On the way out of class that day, I received my grade for the presentation. Ninety percent; the lowest I received of the five speeches I gave in that class.

I didn’t quit. And now I’m here.

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2017: The World We Live In

On this, the 58th anniversary of Buddy Holly’s death, I finished reading The World We Live In.

My great-grandmother, who had owned the book for over thirty years, gifted me the large, heavy, rust-colored book on this day in 1991. She was visiting from her home on Long Island, and she had gifts for her great-grandchildren, all twelve of them.

I still remember the rush of all the kids – of which I was oldest – and adults. Her visits to Minnesota always brought my mom’s entire family together at my grandparents. And I can still remember her curly white hair and her scent when we hugged – a slight mothball aroma infused with a strong tea. “Here you go, dear,” she said, handing me the big book. She always called me dear, though, come to think of it, she called everyone dear. She had an eastern accent – the kind my mom, and even I – had when I was little. So the dear was more like deaaa. Like most of my New Yorker family, she tended to erase Rs that were supposed to be spoken, and then insert them into words that didn’t otherwise have them.

Her mannerisms and accent actually reminded my sister and me of someone we saw regularly on TV. Diane and I often compared our family members to famous people, usually on account of looks, but sometimes we ascribed a doppelgänger based on mannerisms, too. One uncle reminded us of Brian Wilson. Steven Tyler inexplicably looked like one of our aunts. But our great-grandma, whom we called Grandma Kopp (since that was her last name, after all), embodied Jean Stapleton.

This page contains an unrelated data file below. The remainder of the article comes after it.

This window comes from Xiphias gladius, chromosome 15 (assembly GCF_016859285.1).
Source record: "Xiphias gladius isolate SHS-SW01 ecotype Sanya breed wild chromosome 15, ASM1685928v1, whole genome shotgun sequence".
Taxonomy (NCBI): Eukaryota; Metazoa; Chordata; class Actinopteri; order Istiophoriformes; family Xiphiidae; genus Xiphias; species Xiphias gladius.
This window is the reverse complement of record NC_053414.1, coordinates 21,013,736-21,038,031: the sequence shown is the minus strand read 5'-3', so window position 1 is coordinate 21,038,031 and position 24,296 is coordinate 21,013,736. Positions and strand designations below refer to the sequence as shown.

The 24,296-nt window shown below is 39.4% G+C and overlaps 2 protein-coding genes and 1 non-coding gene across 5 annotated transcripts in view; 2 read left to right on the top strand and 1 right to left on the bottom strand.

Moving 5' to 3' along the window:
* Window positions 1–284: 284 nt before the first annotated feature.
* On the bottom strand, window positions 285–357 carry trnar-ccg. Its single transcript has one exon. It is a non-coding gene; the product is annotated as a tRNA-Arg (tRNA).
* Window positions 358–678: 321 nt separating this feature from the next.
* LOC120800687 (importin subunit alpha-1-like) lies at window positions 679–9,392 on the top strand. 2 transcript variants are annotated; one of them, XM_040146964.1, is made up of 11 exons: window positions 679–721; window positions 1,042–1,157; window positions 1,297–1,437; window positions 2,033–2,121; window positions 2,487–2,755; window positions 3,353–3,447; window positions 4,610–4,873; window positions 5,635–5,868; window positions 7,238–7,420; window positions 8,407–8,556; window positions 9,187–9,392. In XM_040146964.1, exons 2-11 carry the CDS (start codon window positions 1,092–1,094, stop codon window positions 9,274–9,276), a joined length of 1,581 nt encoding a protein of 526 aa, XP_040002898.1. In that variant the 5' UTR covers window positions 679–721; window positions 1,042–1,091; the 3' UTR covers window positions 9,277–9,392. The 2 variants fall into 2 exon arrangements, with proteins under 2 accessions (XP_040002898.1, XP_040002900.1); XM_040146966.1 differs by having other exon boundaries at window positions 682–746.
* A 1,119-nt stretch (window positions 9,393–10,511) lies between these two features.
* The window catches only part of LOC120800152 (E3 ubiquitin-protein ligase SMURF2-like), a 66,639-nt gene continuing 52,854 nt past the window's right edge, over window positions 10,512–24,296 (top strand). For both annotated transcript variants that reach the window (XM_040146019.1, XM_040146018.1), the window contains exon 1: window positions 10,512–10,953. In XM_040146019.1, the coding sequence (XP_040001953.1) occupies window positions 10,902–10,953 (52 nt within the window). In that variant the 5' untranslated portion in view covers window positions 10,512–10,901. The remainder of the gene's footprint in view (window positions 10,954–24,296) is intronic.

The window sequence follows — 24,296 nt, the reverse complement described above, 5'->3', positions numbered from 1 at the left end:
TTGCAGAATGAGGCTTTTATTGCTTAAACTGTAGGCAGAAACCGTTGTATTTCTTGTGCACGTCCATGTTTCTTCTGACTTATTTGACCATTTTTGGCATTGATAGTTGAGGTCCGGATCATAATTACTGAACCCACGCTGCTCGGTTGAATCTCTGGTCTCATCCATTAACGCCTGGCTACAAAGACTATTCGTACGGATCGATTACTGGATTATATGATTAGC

“I wrote your name in it,” she added, as I kissed and thanked her. I opened the front cover and, true to her word, she had written “To James D. Zimmerman • Love Grand Ma • 2/3/91.”

For years, the odd-sized book languished on my shelf. Once the computer age was in full swing, I recruited it as a laptop desk. At the approaching of the twentieth anniversary since I was granted possession of it, I contemplated finally reading it cover to cover. Its very size posed a challenge; I couldn’t lug it work to read during break, and I couldn’t leave it sitting on the toilet tank for that other time I devote to reading. As the date approached and I realized I was too busy with a six-month old child and a new college course beginning that very day, I satisfied myself with simply reading the introduction.

Over the next five years, I read about five percent of the book. Then I hit upon the idea of finishing it on the 25th anniversary, but that eclipsed, too.

During my holiday break in December, I pulled it off its shelf – a narrow shelf on which it sits horizontally with two other unwieldy tomes – and committed myself to at last reaching the back cover by the marginally remarkable 26th anniversary since Grandma Kopp put pen to front free endpaper.


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2017: Surprise. It’s Spring.

February is a better month than January. Mostly because it’s around ten percent shorter.

At least February is honest with us. January sneaks in with duplicitous joviality – kicking off with a party and then spending the first day as a holiday. The segue is appreciated, I suppose, but it also leaves me off kilter, like I wake up on the second or third with a hangover wondering where the year and my time off went.